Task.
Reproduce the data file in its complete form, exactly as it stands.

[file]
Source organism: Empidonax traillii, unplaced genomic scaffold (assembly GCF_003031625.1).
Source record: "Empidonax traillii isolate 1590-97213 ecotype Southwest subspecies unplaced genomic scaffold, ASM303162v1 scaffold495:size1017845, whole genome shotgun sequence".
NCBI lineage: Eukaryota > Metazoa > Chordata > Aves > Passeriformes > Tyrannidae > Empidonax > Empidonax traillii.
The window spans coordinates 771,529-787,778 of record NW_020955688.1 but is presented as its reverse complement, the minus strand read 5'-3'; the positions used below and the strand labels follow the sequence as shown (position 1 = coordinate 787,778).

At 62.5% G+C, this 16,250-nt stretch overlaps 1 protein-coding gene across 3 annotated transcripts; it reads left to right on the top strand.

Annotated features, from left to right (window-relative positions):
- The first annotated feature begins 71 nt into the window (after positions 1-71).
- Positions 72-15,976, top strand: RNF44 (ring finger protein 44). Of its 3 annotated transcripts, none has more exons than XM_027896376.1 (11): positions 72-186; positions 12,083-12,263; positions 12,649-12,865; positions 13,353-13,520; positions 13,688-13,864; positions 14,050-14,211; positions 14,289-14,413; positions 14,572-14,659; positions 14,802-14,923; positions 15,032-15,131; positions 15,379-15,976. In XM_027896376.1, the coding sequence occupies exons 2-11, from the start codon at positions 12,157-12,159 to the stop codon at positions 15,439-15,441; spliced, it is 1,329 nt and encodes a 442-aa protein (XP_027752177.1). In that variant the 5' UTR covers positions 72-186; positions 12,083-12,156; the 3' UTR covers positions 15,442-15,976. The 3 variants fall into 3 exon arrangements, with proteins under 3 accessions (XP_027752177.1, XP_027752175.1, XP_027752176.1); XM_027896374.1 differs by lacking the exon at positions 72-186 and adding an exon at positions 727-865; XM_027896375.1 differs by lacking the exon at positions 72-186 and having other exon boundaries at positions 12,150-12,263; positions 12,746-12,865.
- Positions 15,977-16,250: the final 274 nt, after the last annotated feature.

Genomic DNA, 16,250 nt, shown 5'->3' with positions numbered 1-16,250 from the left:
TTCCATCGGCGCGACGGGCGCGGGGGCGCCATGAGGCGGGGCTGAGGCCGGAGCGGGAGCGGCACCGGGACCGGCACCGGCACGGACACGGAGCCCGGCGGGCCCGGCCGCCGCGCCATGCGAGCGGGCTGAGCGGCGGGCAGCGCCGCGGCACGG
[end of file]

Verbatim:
Source organism: Empidonax traillii, unplaced genomic scaffold (assembly GCF_003031625.1).
Source record: "Empidonax traillii isolate 1590-97213 ecotype Southwest subspecies unplaced genomic scaffold, ASM303162v1 scaffold495:size1017845, whole genome shotgun sequence".
NCBI lineage: Eukaryota > Metazoa > Chordata > Aves > Passeriformes > Tyrannidae > Empidonax > Empidonax traillii.
The window spans coordinates 771,529-787,778 of record NW_020955688.1 but is presented as its reverse complement, the minus strand read 5'-3'; the positions used below and the strand labels follow the sequence as shown (position 1 = coordinate 787,778).

At 62.5% G+C, this 16,250-nt stretch overlaps 1 protein-coding gene across 3 annotated transcripts; it reads left to right on the top strand.

Annotated features, from left to right (window-relative positions):
- The first annotated feature begins 71 nt into the window (after positions 1-71).
- Positions 72-15,976, top strand: RNF44 (ring finger protein 44). Of its 3 annotated transcripts, none has more exons than XM_027896376.1 (11): positions 72-186; positions 12,083-12,263; positions 12,649-12,865; positions 13,353-13,520; positions 13,688-13,864; positions 14,050-14,211; positions 14,289-14,413; positions 14,572-14,659; positions 14,802-14,923; positions 15,032-15,131; positions 15,379-15,976. In XM_027896376.1, the coding sequence occupies exons 2-11, from the start codon at positions 12,157-12,159 to the stop codon at positions 15,439-15,441; spliced, it is 1,329 nt and encodes a 442-aa protein (XP_027752177.1). In that variant the 5' UTR covers positions 72-186; positions 12,083-12,156; the 3' UTR covers positions 15,442-15,976. The 3 variants fall into 3 exon arrangements, with proteins under 3 accessions (XP_027752177.1, XP_027752175.1, XP_027752176.1); XM_027896374.1 differs by lacking the exon at positions 72-186 and adding an exon at positions 727-865; XM_027896375.1 differs by lacking the exon at positions 72-186 and having other exon boundaries at positions 12,150-12,263; positions 12,746-12,865.
- Positions 15,977-16,250: the final 274 nt, after the last annotated feature.

Genomic DNA, 16,250 nt, shown 5'->3' with positions numbered 1-16,250 from the left:
TTCCATCGGCGCGACGGGCGCGGGGGCGCCATGAGGCGGGGCTGAGGCCGGAGCGGGAGCGGCACCGGGACCGGCACCGGCACGGACACGGAGCCCGGCGGGCCCGGCCGCCGCGCCATGCGAGCGGGCTGAGCGGCGGGCAGCGCCGCGGCACGG